The dollar has been the currency of The Bahamas since 1966. It is normally abbreviated with the dollar sign $, or alternatively B$ to distinguish it from other dollar-denominated currencies and it is divided into 100 cents. The Bahamian dollar is pegged to the U. S. dollar on a one-to-one basis, the dollar replaced the pound at a rate of 1 dollar =7 shillings in 1966. This rate allowed the establishment of parity with the U. S. dollar, to aid in decimalization, three-dollar bills and fifteen-cent coins were created, as three dollars was roughly equivalent to one pound, and fifteen cents to a shilling, at the time of transition. In 1966, coins were introduced in denominations of 1,5,10,15,25,50 cents,1 and 2 dollars. The 1 cent was struck in nickel-brass, the 5,10, and 15 cent in cupronickel, the 25 cent in nickel, the 10 cent was scallop shaped, whilst the 15 cent was square. Silver coins were not issued for circulation after 1966, bronze replaced nickel-brass in the 1 cent in 1970, followed by brass in 1974 and copper-plated zinc in 1985. In 1989, cupro-nickel 50 cent and 1 dollar coins were issued for circulation, although they did not replace the corresponding banknotes. The current 1 cent coin is about the size of a U. S. dime, the 15 cent coins are still produced by the Central Bank but are not commonly used. All coins now bear the Bahamian Coat of Arms on one side with the words Commonwealth of The Bahamas, the reverses of the coins show objects from Bahamian culture with the value of the coins in words. The 1 cent has three starfish, the 5 cent a pineapple, the 10 cent two bonefish, the 15 cent a hibiscus, and the 25 cent a native sloop. In 1966, the government introduced notes in denominations of ½,1,3,5,10,20,50 and 100 dollars, the Bahamas Monetary Authority took over the issuance of paper money in 1968, issuing the same denominations. The Central Bank of The Bahamas was established on 1 June 1974 and its first issue of notes did not include the ½ and 3 dollar denominations but these were reintroduced in 1984. All banknotes have been undergoing changes to foil forgery in recent years. All banknotes are the physical size, like the U. S. dollar. The latest counterfeit-proof formula is the Counterfeit Resistant Integrated Security Product, the new $10 banknote was released on August 5,2005, while the $20 banknote was released on September 6,2006. In October 2005, someone counterfeited one of the new CRISP $10 bills, Bahamian authorities warned merchants to look for banknotes that lacked the distinctive watermark. Until a few years ago all notes displayed a portrait of Queen Elizabeth II and this policy is now being reversed, with the return of the Queens portrait to the $10 note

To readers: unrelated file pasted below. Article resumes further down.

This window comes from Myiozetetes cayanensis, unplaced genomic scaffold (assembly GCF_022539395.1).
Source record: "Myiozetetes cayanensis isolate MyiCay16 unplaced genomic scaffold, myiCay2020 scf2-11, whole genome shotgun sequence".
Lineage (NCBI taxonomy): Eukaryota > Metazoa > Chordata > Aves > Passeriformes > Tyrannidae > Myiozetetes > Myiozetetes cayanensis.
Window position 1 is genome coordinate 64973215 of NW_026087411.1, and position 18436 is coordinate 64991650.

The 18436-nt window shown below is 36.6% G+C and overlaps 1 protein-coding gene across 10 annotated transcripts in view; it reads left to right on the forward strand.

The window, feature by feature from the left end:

The 2014 Bahama one Cent coin is closer in size to a U.S. dime rather than a U.S. Cent and, like the larger 2006 one cent coin, features three starfish rather than one.
The Bahama one cent coin has had two distinct colors, three different sizes and three different reverse styles.